Jesus further displays that He is God in what comes next.  He tells the scribes, and the crowd, “But I want you to know that the Son of Man has authority to forgive sins.”  Fast after this utterance, He commands the man to rise, to carry his mat, and to move along to his house.  This the man does—to the great astonishment of all.  The former paralytic walks away healed and, more fundamentally, forgiven.  Only God can do these things—and God in the flesh did these things that day.

The crowd reacts with great astonishment—and that to a degree that struggles to express itself verbally.  We do read here in Mark’s Gospel that they say, en masse in a sense, “We never saw anything like this (literally We never saw thus.).”  Luke’s account of the crowd’s reaction (in the parallel account, Luke 5:17-26, esp. 5:26) is this: “We have seen extraordinary things today” (or strange things, KJV, or remarkable things, NIV: cf. Greek paradoxos [paradoxoV]: incredible, unusual).  Truly we never saw the like of Jesus—either in His Person or in His works.

There are two lessons for us today—which is one more than I generally list for you.  Let’s repeat an important side lesson first: The presenting problem often is not the fundamental problem.  This is true in medicine, it is true in machinery, and it is true in the things of God and the pastoral care of people.  Moreover, our fundamental need, as we will recall presently, is for forgiveness of sin.  Having that, with its attendant right relationship with God through Christ, we have all.

Now comes the main lesson: Jesus hath authority to forgive sin.  This is true both by virtue of Him being God incarnate and because He atoned at Calvary for the sin of everyone who believes.  Remember that not every malady in this life is attributable to a specific sin.  Many a Christian today makes the same error that Jesus’ disciples did in the Gospel, “Rabbi, who sinned, this man or his parents, that he was born blind (John 9:1-41).  Some of our trouble is the direct result of our sin, but most is not—it is merely the side-effect of living in a fallen world.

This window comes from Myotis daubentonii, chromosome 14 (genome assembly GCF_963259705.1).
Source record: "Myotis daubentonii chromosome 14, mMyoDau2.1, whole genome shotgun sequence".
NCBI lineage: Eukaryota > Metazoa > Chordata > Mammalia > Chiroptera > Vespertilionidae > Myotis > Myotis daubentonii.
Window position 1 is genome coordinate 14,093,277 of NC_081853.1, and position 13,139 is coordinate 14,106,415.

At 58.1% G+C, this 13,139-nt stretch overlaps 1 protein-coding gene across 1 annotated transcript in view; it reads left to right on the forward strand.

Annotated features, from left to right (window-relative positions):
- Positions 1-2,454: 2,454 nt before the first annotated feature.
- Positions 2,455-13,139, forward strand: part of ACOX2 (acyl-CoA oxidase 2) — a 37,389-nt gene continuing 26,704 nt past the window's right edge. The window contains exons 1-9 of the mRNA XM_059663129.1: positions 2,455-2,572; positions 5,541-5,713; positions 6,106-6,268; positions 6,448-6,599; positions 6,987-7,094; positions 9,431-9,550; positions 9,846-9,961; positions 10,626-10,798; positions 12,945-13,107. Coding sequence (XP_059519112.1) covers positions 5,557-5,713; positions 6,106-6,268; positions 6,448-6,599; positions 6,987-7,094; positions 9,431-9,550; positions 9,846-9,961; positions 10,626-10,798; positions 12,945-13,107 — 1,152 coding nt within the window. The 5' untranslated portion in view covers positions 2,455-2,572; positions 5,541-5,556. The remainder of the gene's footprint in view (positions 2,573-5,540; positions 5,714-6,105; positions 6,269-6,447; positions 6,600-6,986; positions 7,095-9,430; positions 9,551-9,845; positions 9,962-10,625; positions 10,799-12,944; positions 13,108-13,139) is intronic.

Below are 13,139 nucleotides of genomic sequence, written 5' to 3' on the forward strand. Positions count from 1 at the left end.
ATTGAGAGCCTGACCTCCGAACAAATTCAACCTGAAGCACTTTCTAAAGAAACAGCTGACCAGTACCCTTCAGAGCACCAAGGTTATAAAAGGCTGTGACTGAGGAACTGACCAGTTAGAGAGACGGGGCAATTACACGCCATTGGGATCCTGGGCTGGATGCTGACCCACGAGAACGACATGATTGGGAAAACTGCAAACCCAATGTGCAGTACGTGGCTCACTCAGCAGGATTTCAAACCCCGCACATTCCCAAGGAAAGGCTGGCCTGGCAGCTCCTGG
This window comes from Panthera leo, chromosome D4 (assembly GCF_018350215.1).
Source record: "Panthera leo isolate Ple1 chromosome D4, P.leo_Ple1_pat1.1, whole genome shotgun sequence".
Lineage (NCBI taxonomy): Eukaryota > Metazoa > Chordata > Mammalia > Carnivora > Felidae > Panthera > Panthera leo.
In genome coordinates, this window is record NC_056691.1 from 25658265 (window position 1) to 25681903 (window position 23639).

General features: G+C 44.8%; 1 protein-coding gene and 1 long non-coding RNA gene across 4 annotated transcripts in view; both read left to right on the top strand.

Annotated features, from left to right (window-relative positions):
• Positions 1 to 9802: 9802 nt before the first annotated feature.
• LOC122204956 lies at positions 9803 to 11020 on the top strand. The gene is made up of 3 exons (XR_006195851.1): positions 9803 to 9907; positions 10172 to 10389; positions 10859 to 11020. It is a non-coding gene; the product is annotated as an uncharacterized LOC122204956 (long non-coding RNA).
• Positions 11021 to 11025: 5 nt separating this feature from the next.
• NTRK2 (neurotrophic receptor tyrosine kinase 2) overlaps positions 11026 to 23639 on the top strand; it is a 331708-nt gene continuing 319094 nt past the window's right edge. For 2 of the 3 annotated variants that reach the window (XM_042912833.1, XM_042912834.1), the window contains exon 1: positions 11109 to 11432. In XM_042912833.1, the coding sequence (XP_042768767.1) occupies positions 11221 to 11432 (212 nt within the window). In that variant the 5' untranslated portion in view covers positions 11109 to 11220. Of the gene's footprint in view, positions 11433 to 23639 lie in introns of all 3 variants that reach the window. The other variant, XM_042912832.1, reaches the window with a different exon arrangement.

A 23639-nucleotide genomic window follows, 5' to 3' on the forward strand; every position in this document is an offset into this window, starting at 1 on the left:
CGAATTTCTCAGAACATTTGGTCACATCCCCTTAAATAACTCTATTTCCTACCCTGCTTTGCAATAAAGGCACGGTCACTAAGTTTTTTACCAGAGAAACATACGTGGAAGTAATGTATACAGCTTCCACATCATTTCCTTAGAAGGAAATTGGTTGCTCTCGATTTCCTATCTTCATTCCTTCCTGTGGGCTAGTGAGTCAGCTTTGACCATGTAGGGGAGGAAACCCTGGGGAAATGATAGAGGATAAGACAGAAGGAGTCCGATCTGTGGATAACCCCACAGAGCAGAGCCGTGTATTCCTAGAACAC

Know this, beloved: No matter what you’ve done—or are doing—come to Christ for forgiveness.  He will remove your guilt and its penalty.  He also will weaken the power of that sin, and sin generally, in your life as you avail yourself of His appointed means of grace (Scripture, prayer, worship, fellowship, etc.).  He, furthermore, will one day deliver you from all sin forever—either when He calls you to Heaven at the end of this life or when He returns to consummate history and God’s eternal plan.[1]  Therefore, if your fundamental problem be solved through faith in Christ, then your presenting problems—though yet considerable at times—shrink in comparison.  Moreover, He will handle your presenting problems in His good way—in His good time.  May He give us faith to trust Him to work in our lives in this way.  We, too, like the crowd that first-century day in Palestine, never saw this—until we, like at least some of them, met Him.


[1] This notion of God’s deliverance from the penalty, power, and presence of sin I obtained from Michael Green, in his Evangelism through the Local Church (London: Hodder and Stoughton, 1990).  Dr. Green went to Heaven on February 6, 2019—on Wednesday of last week—at the age of 88.

I obtained the verbiage here used for the return of Christ from The Essentials of The Evangelical Presbyterian Church.